Business reporters play an important role in helping investors identify opportunities. PondelWilkinson caught up with James Rufus Koren, staff reporter of the Los Angeles Business Journal, to shed light on factors that influence his coverage of the banking and finance world.
1. How are social media influencing your coverage of companies?
I don’t know that it has changed the game that terribly much because of the type of niche business publication we are. We don’t do a lot of breaking news. We are looking for the analysis story; the exclusive deep read on what’s going on. I also don’t find social media the best way to get information about banks. The three sentences at the bottom of a 10K are usually much more insightful. That said, if we are looking for a lead, I will search through Twitter to see if anyone is tweeting about a company or I’ll read blogs to see if anyone is talking about a company.
2. What characteristics make for a compelling story in the Los Angeles Business Journal?
Growth, change and new strategies that speak to the local economy are interesting to me. Big names are also interesting. For example, if Charlie Munger is doing something, we will probably be more interested than if Evan Pondel is doing something (laughter). But often times, what interests me may not interest another reporter. I like to explore parts of the banking and finance world that are not well understood. I look for things that I don’t understand and then try to take a crack at it.
3. How would you define an ideal source?
An ideal source is someone who is deeply in the know not just about their company or their particular corner of the world but also has a broader knowledge base and a big Rolodex. It’s very helpful when someone can say, ‘hey there is something interesting going on here that you should look at,’ such as a particular sector of the economy. An ideal source is someone who will give you information without the expectation that it will result in something immediate, or something positive for them.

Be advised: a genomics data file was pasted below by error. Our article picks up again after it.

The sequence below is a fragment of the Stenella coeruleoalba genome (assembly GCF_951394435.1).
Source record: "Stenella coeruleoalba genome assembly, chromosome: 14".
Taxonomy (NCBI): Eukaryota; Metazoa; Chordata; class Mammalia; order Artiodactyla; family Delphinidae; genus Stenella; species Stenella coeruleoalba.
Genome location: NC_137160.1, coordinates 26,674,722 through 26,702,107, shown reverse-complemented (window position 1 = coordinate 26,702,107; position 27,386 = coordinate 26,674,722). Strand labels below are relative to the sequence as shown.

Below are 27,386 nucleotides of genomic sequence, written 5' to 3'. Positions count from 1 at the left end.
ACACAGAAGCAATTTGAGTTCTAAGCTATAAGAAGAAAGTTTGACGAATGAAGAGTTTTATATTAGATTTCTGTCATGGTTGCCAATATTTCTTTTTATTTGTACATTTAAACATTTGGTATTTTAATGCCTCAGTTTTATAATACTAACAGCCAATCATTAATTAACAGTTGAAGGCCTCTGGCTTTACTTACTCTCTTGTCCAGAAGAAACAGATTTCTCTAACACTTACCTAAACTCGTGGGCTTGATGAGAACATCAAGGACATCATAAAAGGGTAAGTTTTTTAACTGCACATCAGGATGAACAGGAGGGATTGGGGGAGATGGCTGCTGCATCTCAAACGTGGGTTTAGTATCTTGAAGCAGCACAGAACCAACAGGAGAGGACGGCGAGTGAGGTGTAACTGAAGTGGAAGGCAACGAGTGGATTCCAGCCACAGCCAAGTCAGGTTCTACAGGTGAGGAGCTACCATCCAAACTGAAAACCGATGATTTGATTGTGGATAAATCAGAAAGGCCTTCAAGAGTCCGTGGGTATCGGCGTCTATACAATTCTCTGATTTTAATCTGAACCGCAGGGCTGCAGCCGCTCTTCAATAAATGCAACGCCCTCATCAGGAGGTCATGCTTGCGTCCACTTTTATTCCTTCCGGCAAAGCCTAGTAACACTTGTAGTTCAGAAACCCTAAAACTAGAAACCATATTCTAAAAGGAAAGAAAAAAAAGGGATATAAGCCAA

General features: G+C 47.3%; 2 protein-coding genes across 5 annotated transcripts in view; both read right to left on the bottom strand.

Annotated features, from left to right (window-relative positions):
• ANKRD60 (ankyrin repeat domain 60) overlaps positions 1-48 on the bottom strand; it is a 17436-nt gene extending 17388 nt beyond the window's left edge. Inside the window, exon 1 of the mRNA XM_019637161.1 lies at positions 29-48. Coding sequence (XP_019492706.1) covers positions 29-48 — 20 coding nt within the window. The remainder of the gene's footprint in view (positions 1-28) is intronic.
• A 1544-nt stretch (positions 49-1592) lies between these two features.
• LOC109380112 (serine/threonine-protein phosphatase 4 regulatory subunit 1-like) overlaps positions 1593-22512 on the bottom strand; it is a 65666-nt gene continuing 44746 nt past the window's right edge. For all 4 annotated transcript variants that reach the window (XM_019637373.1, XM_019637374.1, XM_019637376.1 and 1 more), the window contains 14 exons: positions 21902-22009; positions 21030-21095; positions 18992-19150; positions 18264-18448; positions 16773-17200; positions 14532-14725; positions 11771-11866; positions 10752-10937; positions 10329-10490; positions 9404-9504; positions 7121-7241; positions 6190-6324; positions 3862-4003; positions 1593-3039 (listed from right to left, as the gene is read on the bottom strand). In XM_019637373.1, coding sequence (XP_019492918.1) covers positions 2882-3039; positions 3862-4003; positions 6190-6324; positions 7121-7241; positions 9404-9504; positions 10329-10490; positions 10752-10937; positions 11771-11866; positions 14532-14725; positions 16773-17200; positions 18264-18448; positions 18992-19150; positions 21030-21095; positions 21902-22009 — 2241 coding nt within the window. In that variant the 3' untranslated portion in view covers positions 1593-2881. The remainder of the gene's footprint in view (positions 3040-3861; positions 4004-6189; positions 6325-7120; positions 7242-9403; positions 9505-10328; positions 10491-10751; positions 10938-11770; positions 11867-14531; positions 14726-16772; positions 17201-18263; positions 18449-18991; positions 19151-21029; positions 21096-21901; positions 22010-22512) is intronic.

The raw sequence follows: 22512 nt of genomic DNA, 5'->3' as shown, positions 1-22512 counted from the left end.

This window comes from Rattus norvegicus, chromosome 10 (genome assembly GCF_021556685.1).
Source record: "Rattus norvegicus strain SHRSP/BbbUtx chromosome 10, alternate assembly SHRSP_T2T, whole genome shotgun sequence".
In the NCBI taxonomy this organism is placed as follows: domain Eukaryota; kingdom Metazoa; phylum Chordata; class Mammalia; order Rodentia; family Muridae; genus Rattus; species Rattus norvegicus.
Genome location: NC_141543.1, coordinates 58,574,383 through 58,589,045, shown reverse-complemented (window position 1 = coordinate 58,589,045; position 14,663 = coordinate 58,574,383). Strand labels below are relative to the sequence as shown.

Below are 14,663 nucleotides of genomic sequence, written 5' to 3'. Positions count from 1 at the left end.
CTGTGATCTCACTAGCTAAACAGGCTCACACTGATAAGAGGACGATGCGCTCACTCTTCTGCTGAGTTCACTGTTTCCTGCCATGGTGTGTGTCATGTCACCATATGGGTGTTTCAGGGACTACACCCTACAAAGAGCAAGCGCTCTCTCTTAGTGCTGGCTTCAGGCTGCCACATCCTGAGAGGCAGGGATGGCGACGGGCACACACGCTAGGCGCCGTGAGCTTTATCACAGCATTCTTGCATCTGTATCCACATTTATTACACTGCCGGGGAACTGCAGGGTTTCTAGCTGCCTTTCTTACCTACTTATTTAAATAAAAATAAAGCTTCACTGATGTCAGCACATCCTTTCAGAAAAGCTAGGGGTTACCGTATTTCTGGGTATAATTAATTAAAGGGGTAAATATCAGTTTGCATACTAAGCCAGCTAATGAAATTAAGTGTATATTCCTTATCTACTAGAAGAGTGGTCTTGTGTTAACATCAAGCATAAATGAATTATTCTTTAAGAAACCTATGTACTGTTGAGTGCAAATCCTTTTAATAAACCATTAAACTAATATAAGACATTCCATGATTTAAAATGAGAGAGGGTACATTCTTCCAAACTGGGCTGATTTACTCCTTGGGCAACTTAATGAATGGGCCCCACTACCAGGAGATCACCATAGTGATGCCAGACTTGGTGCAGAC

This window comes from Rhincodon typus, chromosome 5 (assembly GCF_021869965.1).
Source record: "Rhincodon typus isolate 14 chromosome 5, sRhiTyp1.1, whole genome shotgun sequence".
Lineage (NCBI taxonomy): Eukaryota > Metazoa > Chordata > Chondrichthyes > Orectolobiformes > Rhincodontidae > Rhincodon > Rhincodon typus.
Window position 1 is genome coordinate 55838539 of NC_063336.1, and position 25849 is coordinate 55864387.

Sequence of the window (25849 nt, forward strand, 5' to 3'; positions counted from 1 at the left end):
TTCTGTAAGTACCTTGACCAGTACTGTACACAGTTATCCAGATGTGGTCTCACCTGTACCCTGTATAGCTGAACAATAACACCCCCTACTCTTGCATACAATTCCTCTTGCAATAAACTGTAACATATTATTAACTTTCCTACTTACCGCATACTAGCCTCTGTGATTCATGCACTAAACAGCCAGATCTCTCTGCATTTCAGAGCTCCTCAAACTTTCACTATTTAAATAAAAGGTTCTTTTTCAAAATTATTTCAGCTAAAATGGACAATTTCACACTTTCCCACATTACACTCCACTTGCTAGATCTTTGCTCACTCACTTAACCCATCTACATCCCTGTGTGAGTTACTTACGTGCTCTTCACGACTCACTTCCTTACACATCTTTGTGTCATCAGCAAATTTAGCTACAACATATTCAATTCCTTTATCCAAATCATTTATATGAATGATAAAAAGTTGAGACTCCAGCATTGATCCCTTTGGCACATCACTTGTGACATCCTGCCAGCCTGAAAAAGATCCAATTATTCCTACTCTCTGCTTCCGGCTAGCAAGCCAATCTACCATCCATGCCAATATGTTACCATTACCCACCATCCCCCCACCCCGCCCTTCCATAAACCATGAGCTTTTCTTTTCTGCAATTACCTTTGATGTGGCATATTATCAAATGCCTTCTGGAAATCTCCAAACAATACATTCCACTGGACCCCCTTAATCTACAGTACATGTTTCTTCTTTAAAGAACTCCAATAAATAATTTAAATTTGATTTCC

4. How do you like to be approached about prospective stories?
In general, email is the easiest, but the ideal approach is developing a relationship with me. If you have been helpful in arranging interviews, I am more likely to follow up on story ideas. Sending gifts does not ensure a good story. A number of interesting things come into this office. Thankfully, no one has sent me a fish wrapped in a newspaper.
5. Where do you foresee the future of business journalism going?
I actually see business journalism continuing to connect with people in more real ways than other kinds of journalism. Many people have a hard time seeing the direct impact of stories about state and local politics, but people who read business stories want information so they can make wise decisions about their money.
6. How do you react when a call is not returned?
It depends on the information I left in a message. In general, I interpret it as the person has nothing to say for themselves, or that I have things pegged well enough in a story and the person cannot benefit from getting in touch with me. Also, as a business journalist, I understand the limitations of public companies and that certain things cannot be disclosed.
— Evan Pondel, firstname.lastname@example.org